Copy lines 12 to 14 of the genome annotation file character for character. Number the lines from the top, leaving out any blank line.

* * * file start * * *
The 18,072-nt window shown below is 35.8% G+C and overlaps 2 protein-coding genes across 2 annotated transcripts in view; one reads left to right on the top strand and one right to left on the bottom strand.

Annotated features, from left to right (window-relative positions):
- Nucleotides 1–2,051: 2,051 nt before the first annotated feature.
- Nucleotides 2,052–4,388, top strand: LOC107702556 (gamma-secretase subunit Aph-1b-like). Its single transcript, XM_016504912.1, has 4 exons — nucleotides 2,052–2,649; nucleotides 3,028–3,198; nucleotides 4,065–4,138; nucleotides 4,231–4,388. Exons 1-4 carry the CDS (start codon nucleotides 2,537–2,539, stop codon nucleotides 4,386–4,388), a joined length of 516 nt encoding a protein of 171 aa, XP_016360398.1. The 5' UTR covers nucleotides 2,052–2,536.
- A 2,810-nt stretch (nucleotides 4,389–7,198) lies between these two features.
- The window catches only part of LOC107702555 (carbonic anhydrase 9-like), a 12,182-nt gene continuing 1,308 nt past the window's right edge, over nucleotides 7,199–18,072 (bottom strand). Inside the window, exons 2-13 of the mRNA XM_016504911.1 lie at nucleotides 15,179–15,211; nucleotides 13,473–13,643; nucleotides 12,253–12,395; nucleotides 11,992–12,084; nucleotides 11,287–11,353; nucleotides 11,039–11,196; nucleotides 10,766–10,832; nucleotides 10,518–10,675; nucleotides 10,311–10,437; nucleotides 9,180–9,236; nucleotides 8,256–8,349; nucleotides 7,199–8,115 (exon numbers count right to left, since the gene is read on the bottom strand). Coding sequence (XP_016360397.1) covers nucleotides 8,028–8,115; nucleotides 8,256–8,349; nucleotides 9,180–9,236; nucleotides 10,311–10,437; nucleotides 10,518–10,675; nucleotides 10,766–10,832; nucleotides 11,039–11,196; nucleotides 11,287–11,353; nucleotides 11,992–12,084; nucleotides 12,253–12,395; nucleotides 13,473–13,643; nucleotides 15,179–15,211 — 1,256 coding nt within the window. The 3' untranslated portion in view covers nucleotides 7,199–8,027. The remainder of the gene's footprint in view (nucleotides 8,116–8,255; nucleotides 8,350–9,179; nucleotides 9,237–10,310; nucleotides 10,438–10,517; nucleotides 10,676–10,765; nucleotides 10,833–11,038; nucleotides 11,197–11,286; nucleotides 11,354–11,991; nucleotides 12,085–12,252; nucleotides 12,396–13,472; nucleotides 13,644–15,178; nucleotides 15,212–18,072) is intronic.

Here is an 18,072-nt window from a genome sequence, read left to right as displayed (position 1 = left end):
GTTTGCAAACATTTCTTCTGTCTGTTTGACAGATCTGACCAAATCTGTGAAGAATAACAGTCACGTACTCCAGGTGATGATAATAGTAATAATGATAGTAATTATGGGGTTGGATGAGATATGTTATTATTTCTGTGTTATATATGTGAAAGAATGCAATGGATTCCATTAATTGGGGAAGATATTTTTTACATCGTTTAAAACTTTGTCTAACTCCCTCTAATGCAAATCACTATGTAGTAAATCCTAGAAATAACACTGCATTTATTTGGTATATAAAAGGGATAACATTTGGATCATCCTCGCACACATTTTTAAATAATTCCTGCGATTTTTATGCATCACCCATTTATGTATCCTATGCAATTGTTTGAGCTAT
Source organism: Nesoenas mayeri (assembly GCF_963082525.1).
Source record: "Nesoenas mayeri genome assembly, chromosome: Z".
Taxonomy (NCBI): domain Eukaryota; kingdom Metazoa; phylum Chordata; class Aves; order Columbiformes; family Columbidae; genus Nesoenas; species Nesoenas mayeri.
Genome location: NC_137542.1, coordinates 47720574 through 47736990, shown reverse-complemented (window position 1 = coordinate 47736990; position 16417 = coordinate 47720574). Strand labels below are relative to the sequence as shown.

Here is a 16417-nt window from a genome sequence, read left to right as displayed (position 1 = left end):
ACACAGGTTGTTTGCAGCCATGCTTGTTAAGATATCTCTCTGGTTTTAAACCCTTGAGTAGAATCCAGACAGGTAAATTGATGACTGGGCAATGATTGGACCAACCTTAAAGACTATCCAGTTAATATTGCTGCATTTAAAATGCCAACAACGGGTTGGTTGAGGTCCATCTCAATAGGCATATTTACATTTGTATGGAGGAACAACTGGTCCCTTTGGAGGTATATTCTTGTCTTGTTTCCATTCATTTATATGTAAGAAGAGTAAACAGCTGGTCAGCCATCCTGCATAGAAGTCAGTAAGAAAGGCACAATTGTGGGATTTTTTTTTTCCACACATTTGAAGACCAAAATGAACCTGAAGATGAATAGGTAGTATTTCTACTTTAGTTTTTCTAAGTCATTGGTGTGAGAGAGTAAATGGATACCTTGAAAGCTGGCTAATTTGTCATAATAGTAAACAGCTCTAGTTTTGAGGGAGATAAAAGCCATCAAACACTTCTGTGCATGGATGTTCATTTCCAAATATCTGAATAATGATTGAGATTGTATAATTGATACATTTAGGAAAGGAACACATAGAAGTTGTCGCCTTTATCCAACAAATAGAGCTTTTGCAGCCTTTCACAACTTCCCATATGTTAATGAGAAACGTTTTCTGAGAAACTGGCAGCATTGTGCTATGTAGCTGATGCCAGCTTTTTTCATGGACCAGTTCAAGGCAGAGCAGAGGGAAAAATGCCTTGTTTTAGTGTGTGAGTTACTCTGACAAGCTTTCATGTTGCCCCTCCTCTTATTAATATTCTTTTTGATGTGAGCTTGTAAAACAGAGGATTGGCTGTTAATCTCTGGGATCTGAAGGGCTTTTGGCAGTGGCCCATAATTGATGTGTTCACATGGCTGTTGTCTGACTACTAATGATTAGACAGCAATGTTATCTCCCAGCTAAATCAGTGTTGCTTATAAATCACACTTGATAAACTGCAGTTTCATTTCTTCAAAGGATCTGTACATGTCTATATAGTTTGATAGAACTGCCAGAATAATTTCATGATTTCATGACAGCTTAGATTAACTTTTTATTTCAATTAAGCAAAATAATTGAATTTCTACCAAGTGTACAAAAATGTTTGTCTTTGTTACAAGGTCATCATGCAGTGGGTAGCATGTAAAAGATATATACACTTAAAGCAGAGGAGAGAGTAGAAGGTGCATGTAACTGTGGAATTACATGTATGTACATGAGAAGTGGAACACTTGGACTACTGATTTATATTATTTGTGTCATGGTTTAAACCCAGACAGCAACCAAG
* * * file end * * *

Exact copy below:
Genome location: NC_137542.1, coordinates 47720574 through 47736990, shown reverse-complemented (window position 1 = coordinate 47736990; position 16417 = coordinate 47720574). Strand labels below are relative to the sequence as shown.

Here is a 16417-nt window from a genome sequence, read left to right as displayed (position 1 = left end):
ACACAGGTTGTTTGCAGCCATGCTTGTTAAGATATCTCTCTGGTTTTAAACCCTTGAGTAGAATCCAGACAGGTAAATTGATGACTGGGCAATGATTGGACCAACCTTAAAGACTATCCAGTTAATATTGCTGCATTTAAAATGCCAACAACGGGTTGGTTGAGGTCCATCTCAATAGGCATATTTACATTTGTATGGAGGAACAACTGGTCCCTTTGGAGGTATATTCTTGTCTTGTTTCCATTCATTTATATGTAAGAAGAGTAAACAGCTGGTCAGCCATCCTGCATAGAAGTCAGTAAGAAAGGCACAATTGTGGGATTTTTTTTTTCCACACATTTGAAGACCAAAATGAACCTGAAGATGAATAGGTAGTATTTCTACTTTAGTTTTTCTAAGTCATTGGTGTGAGAGAGTAAATGGATACCTTGAAAGCTGGCTAATTTGTCATAATAGTAAACAGCTCTAGTTTTGAGGGAGATAAAAGCCATCAAACACTTCTGTGCATGGATGTTCATTTCCAAATATCTGAATAATGATTGAGATTGTATAATTGATACATTTAGGAAAGGAACACATAGAAGTTGTCGCCTTTATCCAACAAATAGAGCTTTTGCAGCCTTTCACAACTTCCCATATGTTAATGAGAAACGTTTTCTGAGAAACTGGCAGCATTGTGCTATGTAGCTGATGCCAGCTTTTTTCATGGACCAGTTCAAGGCAGAGCAGAGGGAAAAATGCCTTGTTTTAGTGTGTGAGTTACTCTGACAAGCTTTCATGTTGCCCCTCCTCTTATTAATATTCTTTTTGATGTGAGCTTGTAAAACAGAGGATTGGCTGTTAATCTCTGGGATCTGAAGGGCTTTTGGCAGTGGCCCATAATTGATGTGTTCACATGGCTGTTGTCTGACTACTAATGATTAGACAGCAATGTTATCTCCCAGCTAAATCAGTGTTGCTTATAAATCACACTTGATAAACTGCAGTTTCATTTCTTCAAAGGATCTGTACATGTCTATATAGTTTGATAGAACTGCCAGAATAATTTCATGATTTCATGACAGCTTAGATTAACTTTTTATTTCAATTAAGCAAAATAATTGAATTTCTACCAAGTGTACAAAAATGTTTGTCTTTGTTACAAGGTCATCATGCAGTGGGTAGCATGTAAAAGATATATACACTTAAAGCAGAGGAGAGAGTAGAAGGTGCATGTAACTGTGGAATTACATGTATGTACATGAGAAGTGGAACACTTGGACTACTGATTTATATTATTTGTGTCATGGTTTAAACCCAGACAGCAACCAAG